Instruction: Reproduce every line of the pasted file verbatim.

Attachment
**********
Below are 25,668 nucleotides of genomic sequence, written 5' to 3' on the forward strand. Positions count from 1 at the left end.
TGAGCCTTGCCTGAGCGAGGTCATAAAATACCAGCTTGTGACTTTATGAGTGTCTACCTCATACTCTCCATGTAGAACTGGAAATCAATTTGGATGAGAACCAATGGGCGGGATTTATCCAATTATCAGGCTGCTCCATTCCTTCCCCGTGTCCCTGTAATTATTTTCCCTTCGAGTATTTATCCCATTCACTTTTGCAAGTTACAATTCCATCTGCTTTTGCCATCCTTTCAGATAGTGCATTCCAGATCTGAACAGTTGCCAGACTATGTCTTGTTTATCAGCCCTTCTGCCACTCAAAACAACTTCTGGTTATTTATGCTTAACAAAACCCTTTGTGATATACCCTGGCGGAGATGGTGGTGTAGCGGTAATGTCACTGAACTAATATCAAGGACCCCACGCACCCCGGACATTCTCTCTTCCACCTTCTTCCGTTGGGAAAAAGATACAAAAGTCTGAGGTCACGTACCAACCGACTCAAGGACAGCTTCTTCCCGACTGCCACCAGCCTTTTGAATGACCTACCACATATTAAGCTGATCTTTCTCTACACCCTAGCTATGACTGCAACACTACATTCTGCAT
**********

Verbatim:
Below are 25,668 nucleotides of genomic sequence, written 5' to 3' on the forward strand. Positions count from 1 at the left end.
TGAGCCTTGCCTGAGCGAGGTCATAAAATACCAGCTTGTGACTTTATGAGTGTCTACCTCATACTCTCCATGTAGAACTGGAAATCAATTTGGATGAGAACCAATGGGCGGGATTTATCCAATTATCAGGCTGCTCCATTCCTTCCCCGTGTCCCTGTAATTATTTTCCCTTCGAGTATTTATCCCATTCACTTTTGCAAGTTACAATTCCATCTGCTTTTGCCATCCTTTCAGATAGTGCATTCCAGATCTGAACAGTTGCCAGACTATGTCTTGTTTATCAGCCCTTCTGCCACTCAAAACAACTTCTGGTTATTTATGCTTAACAAAACCCTTTGTGATATACCCTGGCGGAGATGGTGGTGTAGCGGTAATGTCACTGAACTAATATCAAGGACCCCACGCACCCCGGACATTCTCTCTTCCACCTTCTTCCGTTGGGAAAAAGATACAAAAGTCTGAGGTCACGTACCAACCGACTCAAGGACAGCTTCTTCCCGACTGCCACCAGCCTTTTGAATGACCTACCACATATTAAGCTGATCTTTCTCTACACCCTAGCTATGACTGCAACACTACATTCTGCAT